West Virginia University has been awarded 11.2 million dollars to establish a center that focuses on what might make a tumor more likely to grow.
The National Institutes of Medicine awarded WVU a five-year grant to study microenvironments surrounding tumors. The idea is that just as a plant is likely to grow in a sunny garden, a benign tumor may be more likely to grow or become cancerous if its surroundings are primed for growth.
Researches from the Schools of Pharmacy and Medicine and the Cancer Institute will work together to investigate how tumors interact with the bodies that house them and the treatments that attack them.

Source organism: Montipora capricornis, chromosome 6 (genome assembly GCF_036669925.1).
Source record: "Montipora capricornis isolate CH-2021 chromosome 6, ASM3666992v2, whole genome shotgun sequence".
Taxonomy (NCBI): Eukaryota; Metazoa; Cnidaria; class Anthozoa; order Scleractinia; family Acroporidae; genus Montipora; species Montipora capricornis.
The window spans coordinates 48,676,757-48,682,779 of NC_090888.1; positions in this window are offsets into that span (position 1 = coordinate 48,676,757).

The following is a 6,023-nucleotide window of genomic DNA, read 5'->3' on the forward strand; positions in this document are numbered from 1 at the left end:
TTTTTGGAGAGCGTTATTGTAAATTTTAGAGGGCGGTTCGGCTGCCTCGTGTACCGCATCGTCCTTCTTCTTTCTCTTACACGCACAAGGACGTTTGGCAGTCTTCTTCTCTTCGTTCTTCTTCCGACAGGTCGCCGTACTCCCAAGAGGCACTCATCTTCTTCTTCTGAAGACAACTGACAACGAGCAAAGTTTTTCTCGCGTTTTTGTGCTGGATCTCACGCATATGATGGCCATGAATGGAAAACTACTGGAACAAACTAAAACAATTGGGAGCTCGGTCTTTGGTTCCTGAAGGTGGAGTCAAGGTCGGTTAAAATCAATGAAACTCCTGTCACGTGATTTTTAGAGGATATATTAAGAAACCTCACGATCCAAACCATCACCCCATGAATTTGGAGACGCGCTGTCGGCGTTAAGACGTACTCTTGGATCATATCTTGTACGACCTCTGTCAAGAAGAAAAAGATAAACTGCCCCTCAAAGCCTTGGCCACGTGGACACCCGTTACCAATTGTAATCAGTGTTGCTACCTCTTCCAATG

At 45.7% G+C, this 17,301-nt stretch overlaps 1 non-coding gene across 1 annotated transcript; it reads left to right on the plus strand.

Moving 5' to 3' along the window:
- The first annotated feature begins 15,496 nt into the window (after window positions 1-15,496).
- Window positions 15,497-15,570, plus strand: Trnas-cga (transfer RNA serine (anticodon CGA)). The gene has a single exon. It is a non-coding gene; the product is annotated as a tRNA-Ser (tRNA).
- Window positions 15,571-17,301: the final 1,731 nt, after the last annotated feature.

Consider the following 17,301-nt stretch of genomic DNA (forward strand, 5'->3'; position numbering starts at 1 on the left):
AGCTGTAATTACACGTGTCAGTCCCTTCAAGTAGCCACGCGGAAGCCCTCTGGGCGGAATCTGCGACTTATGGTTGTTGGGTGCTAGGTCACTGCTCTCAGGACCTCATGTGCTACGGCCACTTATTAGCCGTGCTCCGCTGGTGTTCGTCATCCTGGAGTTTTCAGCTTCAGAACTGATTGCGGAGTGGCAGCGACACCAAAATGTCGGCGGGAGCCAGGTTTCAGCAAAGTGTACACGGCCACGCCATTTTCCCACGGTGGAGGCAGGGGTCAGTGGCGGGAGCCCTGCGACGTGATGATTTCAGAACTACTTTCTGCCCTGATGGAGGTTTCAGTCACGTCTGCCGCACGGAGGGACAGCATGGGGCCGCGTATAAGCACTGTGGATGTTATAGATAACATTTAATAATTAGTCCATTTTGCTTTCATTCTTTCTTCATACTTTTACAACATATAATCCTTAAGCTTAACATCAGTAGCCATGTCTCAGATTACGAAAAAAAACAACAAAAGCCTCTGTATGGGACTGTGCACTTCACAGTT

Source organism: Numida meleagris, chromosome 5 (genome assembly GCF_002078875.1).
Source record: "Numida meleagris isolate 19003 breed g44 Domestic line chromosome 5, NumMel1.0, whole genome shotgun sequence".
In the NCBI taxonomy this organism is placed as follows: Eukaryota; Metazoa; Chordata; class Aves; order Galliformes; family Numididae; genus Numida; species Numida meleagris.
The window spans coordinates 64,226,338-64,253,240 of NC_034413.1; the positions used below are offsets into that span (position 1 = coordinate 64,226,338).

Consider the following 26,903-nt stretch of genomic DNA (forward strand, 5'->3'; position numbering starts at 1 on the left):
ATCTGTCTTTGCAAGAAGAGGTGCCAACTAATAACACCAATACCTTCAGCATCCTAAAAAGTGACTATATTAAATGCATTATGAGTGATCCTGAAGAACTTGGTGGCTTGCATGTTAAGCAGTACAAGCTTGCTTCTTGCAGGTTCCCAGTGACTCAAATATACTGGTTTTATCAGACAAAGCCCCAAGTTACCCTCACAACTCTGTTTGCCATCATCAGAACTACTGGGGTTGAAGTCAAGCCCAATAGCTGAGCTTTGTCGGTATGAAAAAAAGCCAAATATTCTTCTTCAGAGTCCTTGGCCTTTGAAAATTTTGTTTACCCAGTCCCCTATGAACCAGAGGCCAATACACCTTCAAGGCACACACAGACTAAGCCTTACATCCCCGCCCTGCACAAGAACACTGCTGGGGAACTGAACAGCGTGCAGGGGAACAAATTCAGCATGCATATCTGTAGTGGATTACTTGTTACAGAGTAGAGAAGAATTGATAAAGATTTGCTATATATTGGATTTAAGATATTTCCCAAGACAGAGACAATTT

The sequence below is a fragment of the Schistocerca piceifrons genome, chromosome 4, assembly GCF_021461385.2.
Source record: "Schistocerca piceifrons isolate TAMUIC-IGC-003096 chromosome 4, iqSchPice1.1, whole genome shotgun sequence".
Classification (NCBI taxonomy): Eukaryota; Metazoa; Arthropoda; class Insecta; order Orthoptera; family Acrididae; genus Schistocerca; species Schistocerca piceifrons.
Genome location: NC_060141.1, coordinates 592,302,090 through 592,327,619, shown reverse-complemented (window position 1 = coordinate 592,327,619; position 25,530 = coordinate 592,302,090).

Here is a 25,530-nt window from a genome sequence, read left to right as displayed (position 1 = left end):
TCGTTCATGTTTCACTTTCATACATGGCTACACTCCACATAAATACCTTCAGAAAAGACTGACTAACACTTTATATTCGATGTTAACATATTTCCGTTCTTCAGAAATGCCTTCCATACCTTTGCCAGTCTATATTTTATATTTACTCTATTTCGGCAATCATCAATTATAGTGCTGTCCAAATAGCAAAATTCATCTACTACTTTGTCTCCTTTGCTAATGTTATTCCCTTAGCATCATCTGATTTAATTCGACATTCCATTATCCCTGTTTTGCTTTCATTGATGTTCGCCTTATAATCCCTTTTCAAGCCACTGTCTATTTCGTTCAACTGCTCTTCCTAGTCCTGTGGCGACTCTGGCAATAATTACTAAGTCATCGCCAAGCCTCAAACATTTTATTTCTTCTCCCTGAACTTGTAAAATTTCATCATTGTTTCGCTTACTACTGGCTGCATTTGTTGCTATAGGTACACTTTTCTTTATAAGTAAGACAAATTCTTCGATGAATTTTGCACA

The team plans to develop new ways to diagnose tumors, identify better ways to prevent and treat cervical cancer, explore what makes some brain cancers so tenacious, and improve treatments for leukemia and other blood cancers.
The new center will give researchers access to tumor samples removed from patients and cutting-edge imaging equipment so researchers can better look at individual cancer cells.
Appalachia Health News is a project of West Virginia Public Broadcasting, with support from the Marshall Health, Charleston Area Medical Center and WVU Medicine.